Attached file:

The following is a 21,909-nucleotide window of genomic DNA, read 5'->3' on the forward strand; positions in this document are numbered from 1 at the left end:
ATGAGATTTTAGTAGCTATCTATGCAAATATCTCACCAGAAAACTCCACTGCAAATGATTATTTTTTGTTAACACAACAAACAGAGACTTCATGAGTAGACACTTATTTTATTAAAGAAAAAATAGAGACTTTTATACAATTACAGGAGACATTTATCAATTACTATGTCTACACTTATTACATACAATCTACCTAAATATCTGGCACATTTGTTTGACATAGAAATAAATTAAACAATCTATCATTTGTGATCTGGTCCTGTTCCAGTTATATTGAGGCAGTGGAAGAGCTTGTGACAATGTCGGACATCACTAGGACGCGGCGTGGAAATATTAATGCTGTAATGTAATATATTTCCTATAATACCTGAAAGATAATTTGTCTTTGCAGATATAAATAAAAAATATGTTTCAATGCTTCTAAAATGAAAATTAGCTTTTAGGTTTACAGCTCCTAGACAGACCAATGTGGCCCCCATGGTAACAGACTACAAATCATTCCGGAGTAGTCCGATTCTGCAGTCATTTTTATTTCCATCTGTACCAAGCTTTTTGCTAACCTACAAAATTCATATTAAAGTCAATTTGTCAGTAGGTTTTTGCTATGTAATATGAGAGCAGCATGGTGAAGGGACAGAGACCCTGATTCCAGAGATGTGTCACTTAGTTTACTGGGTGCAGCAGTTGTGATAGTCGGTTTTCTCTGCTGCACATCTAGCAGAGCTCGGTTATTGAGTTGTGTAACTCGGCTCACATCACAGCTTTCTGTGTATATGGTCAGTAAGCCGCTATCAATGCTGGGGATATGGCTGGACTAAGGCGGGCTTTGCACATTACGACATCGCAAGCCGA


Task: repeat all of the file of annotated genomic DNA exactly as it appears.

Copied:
The following is a 21,909-nucleotide window of genomic DNA, read 5'->3' on the forward strand; positions in this document are numbered from 1 at the left end:
ATGAGATTTTAGTAGCTATCTATGCAAATATCTCACCAGAAAACTCCACTGCAAATGATTATTTTTTGTTAACACAACAAACAGAGACTTCATGAGTAGACACTTATTTTATTAAAGAAAAAATAGAGACTTTTATACAATTACAGGAGACATTTATCAATTACTATGTCTACACTTATTACATACAATCTACCTAAATATCTGGCACATTTGTTTGACATAGAAATAAATTAAACAATCTATCATTTGTGATCTGGTCCTGTTCCAGTTATATTGAGGCAGTGGAAGAGCTTGTGACAATGTCGGACATCACTAGGACGCGGCGTGGAAATATTAATGCTGTAATGTAATATATTTCCTATAATACCTGAAAGATAATTTGTCTTTGCAGATATAAATAAAAAATATGTTTCAATGCTTCTAAAATGAAAATTAGCTTTTAGGTTTACAGCTCCTAGACAGACCAATGTGGCCCCCATGGTAACAGACTACAAATCATTCCGGAGTAGTCCGATTCTGCAGTCATTTTTATTTCCATCTGTACCAAGCTTTTTGCTAACCTACAAAATTCATATTAAAGTCAATTTGTCAGTAGGTTTTTGCTATGTAATATGAGAGCAGCATGGTGAAGGGACAGAGACCCTGATTCCAGAGATGTGTCACTTAGTTTACTGGGTGCAGCAGTTGTGATAGTCGGTTTTCTCTGCTGCACATCTAGCAGAGCTCGGTTATTGAGTTGTGTAACTCGGCTCACATCACAGCTTTCTGTGTATATGGTCAGTAAGCCGCTATCAATGCTGGGGATATGGCTGGACTAAGGCGGGCTTTGCACATTACGACATCGCAAGCCGA